The Marijuana Leaf: How a Symbol Became a Cultural Icon

Sophia Delphi May 13, 2022 - 7 min read
Fact Checked
Image of Weed Leaf

Graphics and design are a $13 billion industry in America, and $3 billion of that money is spent on logo design and branding. It’s not always money well-spent. [1]

In 1976, NBC reportedly spent a million dollars (a big investment at the time) for a new logo to replace its iconic peacock. The contemporary “N” design only lasted three years before NBC brought the peacock back, and it cost them nearly another million dollars to settle a trademark infringement suit over the “N.”

By comparison, the marijuana leaf design didn’t cost anyone anything. It’s used by countless businesses and product designers around the world, and its message is instantly identifiable.

Where did its use originate? Is it an “authentic” representation of a weed leaf?

And has it outlived its usefulness as a symbol for cannabis and cannabis culture?

Let’s explore.

The Humble Marijuana Leaf

If you’ve spent any time looking at a weed plant, you know that all marijuana leaves don’t look the same. More specifically for our discussion, they don’t all look like the seven-pointed cannabis leaf that’s the universal symbol for pot.

Types of Marijuana Leaves

There are two distinct types of leaves on weed plants.

Sugar Leaves

A plant that’s in the flowering stage, which is when buds emerge and mature, will grow single-pointed leaves known as sugar leaves. They help hold the buds together.

They don’t look anything like the seven-pointed logos on t-shirts. They have just one point, and they’re usually hidden by the plant’s flowers. You may only see their tips peeking through the colas. Some strains, though, may grow larger and more visible sugar leaves.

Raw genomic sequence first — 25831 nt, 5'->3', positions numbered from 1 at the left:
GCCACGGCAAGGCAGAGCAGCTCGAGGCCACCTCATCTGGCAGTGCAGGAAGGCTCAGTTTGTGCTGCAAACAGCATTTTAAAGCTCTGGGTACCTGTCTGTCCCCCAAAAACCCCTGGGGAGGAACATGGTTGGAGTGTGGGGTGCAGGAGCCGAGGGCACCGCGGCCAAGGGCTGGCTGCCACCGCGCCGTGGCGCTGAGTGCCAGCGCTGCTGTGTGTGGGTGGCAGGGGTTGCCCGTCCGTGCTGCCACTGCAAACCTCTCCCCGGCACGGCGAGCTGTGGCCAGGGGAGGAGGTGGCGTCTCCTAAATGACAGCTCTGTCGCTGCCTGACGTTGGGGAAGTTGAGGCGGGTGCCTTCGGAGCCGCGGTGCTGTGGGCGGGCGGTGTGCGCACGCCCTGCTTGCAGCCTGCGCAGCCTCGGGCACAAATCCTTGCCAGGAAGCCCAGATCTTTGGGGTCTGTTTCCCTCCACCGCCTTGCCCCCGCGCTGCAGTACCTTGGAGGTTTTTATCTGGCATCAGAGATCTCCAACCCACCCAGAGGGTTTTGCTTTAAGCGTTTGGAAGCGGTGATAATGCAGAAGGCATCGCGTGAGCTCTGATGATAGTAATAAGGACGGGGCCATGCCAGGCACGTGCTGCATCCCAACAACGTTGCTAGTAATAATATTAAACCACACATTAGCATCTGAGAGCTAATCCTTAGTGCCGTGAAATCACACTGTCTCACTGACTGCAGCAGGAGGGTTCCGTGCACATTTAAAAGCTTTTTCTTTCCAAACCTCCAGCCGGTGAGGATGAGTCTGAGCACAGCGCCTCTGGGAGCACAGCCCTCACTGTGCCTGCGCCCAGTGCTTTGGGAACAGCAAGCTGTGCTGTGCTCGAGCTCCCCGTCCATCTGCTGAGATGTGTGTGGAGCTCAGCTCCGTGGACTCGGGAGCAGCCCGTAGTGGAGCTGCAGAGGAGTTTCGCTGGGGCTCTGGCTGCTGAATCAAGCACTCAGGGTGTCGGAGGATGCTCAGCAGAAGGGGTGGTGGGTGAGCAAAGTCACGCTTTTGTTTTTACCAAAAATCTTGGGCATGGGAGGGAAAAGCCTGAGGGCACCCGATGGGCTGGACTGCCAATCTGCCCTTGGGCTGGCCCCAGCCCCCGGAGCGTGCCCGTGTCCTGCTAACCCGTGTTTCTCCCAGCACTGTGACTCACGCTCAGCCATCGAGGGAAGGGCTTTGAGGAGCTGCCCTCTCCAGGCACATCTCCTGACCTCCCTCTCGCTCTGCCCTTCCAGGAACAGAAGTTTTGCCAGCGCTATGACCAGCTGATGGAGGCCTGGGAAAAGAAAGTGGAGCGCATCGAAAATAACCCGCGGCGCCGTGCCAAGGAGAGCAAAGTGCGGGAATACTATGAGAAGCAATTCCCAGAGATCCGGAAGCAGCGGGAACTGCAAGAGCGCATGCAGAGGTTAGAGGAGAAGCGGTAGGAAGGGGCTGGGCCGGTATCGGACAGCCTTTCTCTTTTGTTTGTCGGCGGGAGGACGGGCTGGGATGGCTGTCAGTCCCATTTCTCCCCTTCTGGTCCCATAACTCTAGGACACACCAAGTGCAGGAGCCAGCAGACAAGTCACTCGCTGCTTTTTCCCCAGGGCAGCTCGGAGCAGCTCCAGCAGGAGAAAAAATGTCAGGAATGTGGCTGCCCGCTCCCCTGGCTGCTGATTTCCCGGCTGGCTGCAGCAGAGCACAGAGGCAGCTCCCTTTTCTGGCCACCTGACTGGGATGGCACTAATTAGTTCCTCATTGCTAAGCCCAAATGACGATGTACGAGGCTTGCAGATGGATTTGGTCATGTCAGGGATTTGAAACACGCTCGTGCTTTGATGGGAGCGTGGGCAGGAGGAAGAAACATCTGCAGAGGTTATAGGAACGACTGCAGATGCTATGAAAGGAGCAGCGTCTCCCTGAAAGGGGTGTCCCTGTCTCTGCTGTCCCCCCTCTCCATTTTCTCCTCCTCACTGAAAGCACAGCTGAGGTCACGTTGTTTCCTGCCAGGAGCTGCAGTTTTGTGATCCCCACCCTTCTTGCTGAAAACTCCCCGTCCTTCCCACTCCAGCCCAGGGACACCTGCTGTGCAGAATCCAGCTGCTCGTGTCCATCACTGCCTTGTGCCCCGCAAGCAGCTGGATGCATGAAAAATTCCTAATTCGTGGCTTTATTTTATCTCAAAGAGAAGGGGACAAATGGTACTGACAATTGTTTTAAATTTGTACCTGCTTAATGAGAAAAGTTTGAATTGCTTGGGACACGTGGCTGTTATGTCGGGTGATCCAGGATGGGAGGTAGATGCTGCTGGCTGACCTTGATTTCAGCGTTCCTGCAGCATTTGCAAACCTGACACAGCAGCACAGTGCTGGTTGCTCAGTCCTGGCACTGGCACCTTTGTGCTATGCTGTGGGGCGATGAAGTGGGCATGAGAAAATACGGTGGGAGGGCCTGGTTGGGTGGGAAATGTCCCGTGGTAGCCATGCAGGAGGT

Why are they called “sugar” leaves? It’s because they’re ideally covered in sticky white trichomes near the end of the plant’s growing cycle, although far fewer trichomes than you’ll find on the buds.

Because of their trichomes, sugar leaves can be smoked. However, they’ll be harsher and less potent, and they’re likely to taste like the chlorophyll they contain. These leaves are better used to make cannabutter or tinctures, or for harvesting their kief.

Fan Leaves

The broad, serrated leaves that we all identify as being “marijuana leaves” are called fan leaves.

These are the plant’s primary leaves. They’re responsible for collecting energy from the sun to be used in photosynthesis, and they’re important for the plant’s respiration (absorbing carbon dioxide and releasing oxygen).

When a plant sprouts, its fan leaves don’t look like that drawing on t-shirts. They initially have two small serrated leaves with just one point (or “lobe”). The next set of leaves that emerges will usually have three points, and the set that follows will normally have five. After that, most of the plant’s healthy fan leaves will have the “normal” number of lobes.

But what’s normal?

How Many Lobes on a Weed Leaf?

The seven points you see on “pot logos” are the most common. However, sativa plants’ fan leaves often have nine lobes and can have as many as 13 points. They’re also longer and thinner than wide indica leaves, which are most likely to have seven lobes but may have nine.

The fan leaves on rarer ruderalis cannabis plants, which grow in the wild and are only used for breeding, usually have five points. If you grow weed and your mature plants have just three or five lobes on their fan leaves, it could be a sign that they’re suffering from stress or are re-vegetating.

Fan leaves don’t contain high levels of cannabinoids, but they’re sometimes used to infuse the oil for topical products, brew weed tea, or make smoothies.

Who Started Using The Marijuana Leaf As a Symbol?

The first time a company registered a pot leaf trademark was in 2004, and the logo analytics company Emblemetric reports that by 2015, one in every 500 cannabis logos featured the iconic weed leaf. Even more, use it today.